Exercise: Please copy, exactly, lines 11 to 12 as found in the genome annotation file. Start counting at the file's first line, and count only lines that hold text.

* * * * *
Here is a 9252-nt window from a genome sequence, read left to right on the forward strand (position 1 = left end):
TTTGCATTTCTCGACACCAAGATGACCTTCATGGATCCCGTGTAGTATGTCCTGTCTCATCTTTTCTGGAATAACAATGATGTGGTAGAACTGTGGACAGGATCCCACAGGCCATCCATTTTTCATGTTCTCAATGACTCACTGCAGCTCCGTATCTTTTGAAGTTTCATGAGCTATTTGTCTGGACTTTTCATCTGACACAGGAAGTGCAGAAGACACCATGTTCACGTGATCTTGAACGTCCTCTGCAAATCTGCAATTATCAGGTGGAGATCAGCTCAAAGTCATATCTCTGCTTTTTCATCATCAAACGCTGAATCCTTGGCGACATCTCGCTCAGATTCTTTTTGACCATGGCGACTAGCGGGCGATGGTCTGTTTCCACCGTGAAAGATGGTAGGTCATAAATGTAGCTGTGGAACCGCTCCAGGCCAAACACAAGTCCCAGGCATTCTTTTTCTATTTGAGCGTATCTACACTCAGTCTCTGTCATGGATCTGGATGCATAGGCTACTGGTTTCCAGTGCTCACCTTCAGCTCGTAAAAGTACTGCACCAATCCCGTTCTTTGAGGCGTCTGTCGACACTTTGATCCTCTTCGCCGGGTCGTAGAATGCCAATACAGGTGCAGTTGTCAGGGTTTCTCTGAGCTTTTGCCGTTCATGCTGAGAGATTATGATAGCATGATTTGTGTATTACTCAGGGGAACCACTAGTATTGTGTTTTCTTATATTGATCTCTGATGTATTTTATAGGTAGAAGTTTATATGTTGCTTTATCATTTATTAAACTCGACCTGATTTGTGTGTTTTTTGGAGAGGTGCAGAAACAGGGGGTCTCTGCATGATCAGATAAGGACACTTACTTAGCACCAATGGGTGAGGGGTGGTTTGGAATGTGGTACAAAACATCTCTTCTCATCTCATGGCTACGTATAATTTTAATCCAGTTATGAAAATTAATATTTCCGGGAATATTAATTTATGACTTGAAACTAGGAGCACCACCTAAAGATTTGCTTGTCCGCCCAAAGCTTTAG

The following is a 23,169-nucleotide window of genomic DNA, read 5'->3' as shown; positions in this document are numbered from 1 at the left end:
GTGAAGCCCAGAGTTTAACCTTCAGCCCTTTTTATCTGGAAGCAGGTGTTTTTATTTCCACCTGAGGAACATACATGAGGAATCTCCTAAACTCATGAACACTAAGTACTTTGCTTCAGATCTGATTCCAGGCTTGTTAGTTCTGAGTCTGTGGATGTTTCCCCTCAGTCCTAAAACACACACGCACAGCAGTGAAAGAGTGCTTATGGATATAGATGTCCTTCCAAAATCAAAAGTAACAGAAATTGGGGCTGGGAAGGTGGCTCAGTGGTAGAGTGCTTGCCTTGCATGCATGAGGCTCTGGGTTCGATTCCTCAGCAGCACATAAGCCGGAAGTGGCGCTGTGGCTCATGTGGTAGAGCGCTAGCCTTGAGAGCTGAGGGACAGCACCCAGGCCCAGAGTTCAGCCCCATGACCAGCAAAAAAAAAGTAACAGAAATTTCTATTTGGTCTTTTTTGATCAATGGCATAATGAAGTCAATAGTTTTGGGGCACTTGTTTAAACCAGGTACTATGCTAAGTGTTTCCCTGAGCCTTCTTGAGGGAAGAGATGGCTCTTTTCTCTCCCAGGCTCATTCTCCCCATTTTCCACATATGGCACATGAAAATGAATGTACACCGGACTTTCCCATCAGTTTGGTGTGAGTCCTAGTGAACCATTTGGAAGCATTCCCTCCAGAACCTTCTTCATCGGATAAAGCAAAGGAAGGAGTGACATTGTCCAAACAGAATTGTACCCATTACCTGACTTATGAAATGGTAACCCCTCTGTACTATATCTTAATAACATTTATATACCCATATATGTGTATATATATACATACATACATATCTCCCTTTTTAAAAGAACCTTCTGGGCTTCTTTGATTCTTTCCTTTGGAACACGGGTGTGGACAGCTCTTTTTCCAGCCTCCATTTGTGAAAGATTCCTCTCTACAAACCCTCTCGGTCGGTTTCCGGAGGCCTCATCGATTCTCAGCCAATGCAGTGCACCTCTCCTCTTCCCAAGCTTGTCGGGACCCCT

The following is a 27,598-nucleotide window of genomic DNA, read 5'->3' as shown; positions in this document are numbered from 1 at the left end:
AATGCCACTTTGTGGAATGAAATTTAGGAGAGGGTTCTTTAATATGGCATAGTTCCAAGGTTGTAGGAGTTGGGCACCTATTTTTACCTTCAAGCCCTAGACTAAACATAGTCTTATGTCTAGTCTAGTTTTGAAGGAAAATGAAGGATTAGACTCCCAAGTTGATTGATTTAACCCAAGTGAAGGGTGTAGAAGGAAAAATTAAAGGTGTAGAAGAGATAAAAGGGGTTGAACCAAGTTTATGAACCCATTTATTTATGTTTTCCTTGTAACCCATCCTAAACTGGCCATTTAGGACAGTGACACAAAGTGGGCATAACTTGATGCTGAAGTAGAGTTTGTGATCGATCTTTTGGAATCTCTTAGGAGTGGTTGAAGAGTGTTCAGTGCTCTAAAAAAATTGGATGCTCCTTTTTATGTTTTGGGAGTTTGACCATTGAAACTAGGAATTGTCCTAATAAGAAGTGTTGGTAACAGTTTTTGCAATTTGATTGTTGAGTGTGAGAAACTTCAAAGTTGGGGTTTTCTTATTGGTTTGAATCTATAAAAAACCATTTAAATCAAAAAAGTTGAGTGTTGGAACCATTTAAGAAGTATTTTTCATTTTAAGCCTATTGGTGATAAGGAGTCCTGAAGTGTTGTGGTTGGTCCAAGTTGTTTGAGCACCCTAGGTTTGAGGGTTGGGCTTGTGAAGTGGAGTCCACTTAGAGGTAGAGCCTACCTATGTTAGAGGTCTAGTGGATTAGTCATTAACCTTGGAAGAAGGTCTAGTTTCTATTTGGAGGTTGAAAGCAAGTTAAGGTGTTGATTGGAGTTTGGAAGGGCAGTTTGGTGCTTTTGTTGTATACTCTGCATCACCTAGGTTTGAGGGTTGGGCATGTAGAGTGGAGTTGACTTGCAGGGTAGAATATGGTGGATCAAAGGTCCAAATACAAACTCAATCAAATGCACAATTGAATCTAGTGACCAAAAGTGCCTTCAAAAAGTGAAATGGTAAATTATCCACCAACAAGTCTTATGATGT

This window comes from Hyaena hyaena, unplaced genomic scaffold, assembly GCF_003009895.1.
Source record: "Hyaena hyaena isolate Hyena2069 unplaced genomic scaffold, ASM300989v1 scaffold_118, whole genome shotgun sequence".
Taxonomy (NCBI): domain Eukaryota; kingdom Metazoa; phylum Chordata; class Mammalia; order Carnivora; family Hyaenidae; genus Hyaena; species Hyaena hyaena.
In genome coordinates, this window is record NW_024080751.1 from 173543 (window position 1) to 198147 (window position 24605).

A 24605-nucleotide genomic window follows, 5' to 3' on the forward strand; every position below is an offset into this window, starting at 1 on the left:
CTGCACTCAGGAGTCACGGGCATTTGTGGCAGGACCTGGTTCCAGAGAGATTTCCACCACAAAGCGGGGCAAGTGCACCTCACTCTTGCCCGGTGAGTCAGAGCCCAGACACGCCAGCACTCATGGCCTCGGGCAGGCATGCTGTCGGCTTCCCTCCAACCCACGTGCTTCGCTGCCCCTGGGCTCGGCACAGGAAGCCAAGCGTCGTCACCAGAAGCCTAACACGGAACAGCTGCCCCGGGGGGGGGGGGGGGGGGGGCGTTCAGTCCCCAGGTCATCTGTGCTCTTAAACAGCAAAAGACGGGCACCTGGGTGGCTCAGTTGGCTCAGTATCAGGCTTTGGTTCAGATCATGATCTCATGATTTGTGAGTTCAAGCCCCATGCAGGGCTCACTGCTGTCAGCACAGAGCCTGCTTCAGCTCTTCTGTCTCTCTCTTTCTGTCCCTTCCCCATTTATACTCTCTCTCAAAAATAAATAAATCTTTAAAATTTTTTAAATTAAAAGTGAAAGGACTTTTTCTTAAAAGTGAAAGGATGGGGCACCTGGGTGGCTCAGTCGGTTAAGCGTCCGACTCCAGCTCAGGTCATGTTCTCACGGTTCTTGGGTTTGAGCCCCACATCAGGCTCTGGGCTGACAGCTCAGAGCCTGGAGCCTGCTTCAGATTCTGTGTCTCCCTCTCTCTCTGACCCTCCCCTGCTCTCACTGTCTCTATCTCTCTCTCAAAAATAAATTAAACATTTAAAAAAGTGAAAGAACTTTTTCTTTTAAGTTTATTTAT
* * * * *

A 24605-nucleotide genomic window follows, 5' to 3' on the forward strand; every position below is an offset into this window, starting at 1 on the left:
CTGCACTCAGGAGTCACGGGCATTTGTGGCAGGACCTGGTTCCAGAGAGATTTCCACCACAAAGCGGGGCAAGTGCACCTCACTCTTGCCCGGTGAGTCAGAGCCCAGACACGCCAGCACTCATGGCCTCGGGCAGGCATGCTGTCGGCTTCCCTCCAACCCACGTGCTTCGCTGCCCCTGGGCTCGGCACAGGAAGCCAAGCGTCGTCACCAGAAGCCTAACACGGAACAGCTGCCCCGGGGGGGGGGGGGGGGGGGGCGTTCAGTCCCCAGGTCATCTGTGCTCTTAAACAGCAAAAGACGGGCACCTGGGTGGCTCAGTTGGCTCAGTATCAGGCTTTGGTTCAGATCATGATCTCATGATTTGTGAGTTCAAGCCCCATGCAGGGCTCACTGCTGTCAGCACAGAGCCTGCTTCAGCTCTTCTGTCTCTCTCTTTCTGTCCCTTCCCCATTTATACTCTCTCTCAAAAATAAATAAATCTTTAAAATTTTTTAAATTAAAAGTGAAAGGACTTTTTCTTAAAAGTGAAAGGATGGGGCACCTGGGTGGCTCAGTCGGTTAAGCGTCCGACTCCAGCTCAGGTCATGTTCTCACGGTTCTTGGGTTTGAGCCCCACATCAGGCTCTGGGCTGACAGCTCAGAGCCTGGAGCCTGCTTCAGATTCTGTGTCTCCCTCTCTCTCTGACCCTCCCCTGCTCTCACTGTCTCTATCTCTCTCTCAAAAATAAATTAAACATTTAAAAAAGTGAAAGAACTTTTTCTTTTAAGTTTATTTAT